For the electrochemical tests that determine the power of the new cell, Muccillo invited researchers from the Materials Department of the Technology for Development Institute (Lactec), from Paraná, a group that is also in a partner in projects of the CTEnerg and CTPetro. They measured the power of the cell and concluded that it has 20 milliwatts. This value is that of a single cell, and it can be increased many times with modifications to the project, which are now under way. To arrive at the need for 5 kilowatts from a middle class house, various other equal devices will have to be made and joined together, in such a way that they reach this power level. “The next stages are going to serve towards improving the assembly of the cells and to master the technology for its manufacture”, Muccillo says.

Evolution of the materials
 This kind of equipment had already been designed and assembled in the United States 30 years ago. “The problem is that it was very expensive and did not get so far as to be marketed.” Recently, with the evolution of the materials, the German company Siemens started to think again about solid oxide fuel cells, along with research centers in the world. One example of the growth of interest in research and development of this equipment was demonstrated at the 9th International Symposium on SOFC, held between May 15 and 20 in Quebec, in Canada. About 400 people took part in a hundred talks and in the presentation of hundreds of works by researchers from companies, universities and research centers, under the sponsorship of the Electrochemical Society, of the United States, and of the SOFC Society of Japan. Muccillo and his group from Ipen’s Materials Science and Technology Center (CCTM) were present, presenting projects carried out at the institute, besides another work in partnership with researchers from the University of Rome, in Italy, who developed a chemical technique for synthesizing ceramic materials for a SOFC cathode. “They develop the components and send them for us to test here. But we are not using this material in Ipen’s cell yet.”

Path of the oxygen
One of the advantages of the new ceramic electrolyte developed by the researchers from Ipen is its capacity for supporting high temperatures for a long time, without losing its properties. It is a material that needs to have a direct interaction with the oxygen (O2) applied onto it, because it is on the surface of this ceramic that the molecule of the gas is broken up. “The zirconium oxide lets the ion (O2-) pass through, but prevents the totality of the gas from passing.” The electrons, with a negative charge, existing in the cathode, generate electricity together with the electrons of the hydrogen injected and broken on the anode side. The protons (H+), with a positive charge, that are left over in the anode, receive the ions of the oxygen that goes through the electrolyte, to form water (H2O). Water is produced because the ions from the oxygen, when they pass through the ceramic conductor, in the inside of the cell, find the hydrogen on the other side. The path that leads to these reactions happens inversely in the PEM cells. In the case of the polymeric membrane, it is the hydrogen protons that pass through the membrane to the other side in the encounter with oxygen and consequent formation of water.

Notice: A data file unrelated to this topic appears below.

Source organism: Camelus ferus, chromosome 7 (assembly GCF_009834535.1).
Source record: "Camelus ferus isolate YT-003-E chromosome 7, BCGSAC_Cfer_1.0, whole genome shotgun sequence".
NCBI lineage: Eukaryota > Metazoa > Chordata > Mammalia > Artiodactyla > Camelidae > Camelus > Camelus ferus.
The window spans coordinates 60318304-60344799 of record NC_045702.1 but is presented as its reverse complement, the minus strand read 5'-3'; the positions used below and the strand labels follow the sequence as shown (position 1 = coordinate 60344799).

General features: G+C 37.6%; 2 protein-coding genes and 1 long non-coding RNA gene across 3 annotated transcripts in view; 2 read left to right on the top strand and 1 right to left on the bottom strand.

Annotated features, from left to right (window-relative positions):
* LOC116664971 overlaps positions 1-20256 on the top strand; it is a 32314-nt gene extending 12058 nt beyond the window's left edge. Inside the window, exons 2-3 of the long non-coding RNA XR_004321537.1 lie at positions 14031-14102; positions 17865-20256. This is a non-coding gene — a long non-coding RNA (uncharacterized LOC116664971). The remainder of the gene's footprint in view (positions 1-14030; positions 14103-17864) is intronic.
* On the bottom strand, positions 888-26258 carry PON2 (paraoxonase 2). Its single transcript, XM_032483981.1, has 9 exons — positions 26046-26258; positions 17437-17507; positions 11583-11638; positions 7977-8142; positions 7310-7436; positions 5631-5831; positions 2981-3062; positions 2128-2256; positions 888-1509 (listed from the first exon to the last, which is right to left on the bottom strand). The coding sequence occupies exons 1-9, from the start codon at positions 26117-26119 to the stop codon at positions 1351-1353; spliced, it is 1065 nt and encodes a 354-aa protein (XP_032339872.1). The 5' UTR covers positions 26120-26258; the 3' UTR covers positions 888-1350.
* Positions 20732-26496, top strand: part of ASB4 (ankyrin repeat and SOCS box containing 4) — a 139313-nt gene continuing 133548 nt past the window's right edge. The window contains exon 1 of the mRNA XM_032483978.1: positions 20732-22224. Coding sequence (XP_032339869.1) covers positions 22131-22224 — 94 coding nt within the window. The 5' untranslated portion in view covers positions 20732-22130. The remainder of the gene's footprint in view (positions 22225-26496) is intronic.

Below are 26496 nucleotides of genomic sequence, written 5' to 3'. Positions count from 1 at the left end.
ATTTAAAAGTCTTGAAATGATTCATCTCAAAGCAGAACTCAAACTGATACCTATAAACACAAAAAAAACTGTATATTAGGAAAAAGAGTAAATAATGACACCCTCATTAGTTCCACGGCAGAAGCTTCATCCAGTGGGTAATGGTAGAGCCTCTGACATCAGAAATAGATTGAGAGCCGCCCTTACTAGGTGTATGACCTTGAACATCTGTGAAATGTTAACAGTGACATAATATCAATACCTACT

The solid oxide cell, in the same way as other kinds, can also take the hydrogen from other fuels like methanol and natural gas, in a process called reform. Usually, hydrogen is obtained by water hydrolysis, a process that is still expensive. “Reform is one of our worries. We want to use a reformer of ethanol (the alcohol that in Brazil is extracted from sugarcane). The high temperature facilitates the use of this process, which can be activated by the very heat generated in the cell.”

The researchers from Ipen have not patented the solid oxide cell. “These materials that we use to synthesize the ceramic are available in the market. What we are interested in is to acquire competence in developing this kind of cell.” The synthesis of the ceramics has now yielded three doctoral theses, five master’s dissertations and over 20 works published in scientific magazines in the last few years. “Our objective now is to make this cell competitive and more powerful, to improve development in the laboratory. If Brazilian industry wants to develop our cell, it’s not going to have to pay royalties abroad not to import electrolytes.”

The projects
1.
Study of intergranular phenomena in ceramic oxides (nº 99/10798-0); Modality Thematic Project; Coordinator Reginaldo Muccillo – Ipen; Investment R$ 328,610.97 and US$ 217,952.29 (FAPESP)
2. Ceramics for Sofc fuel cells; Modality Research, Innovation and Diffusion Centers (Cepid); Coordinator Elson Longo – Multidisciplinary Center for the Development of Ceramic Materials; Investment R$ 1,200,000.00 a year for the whole Cepid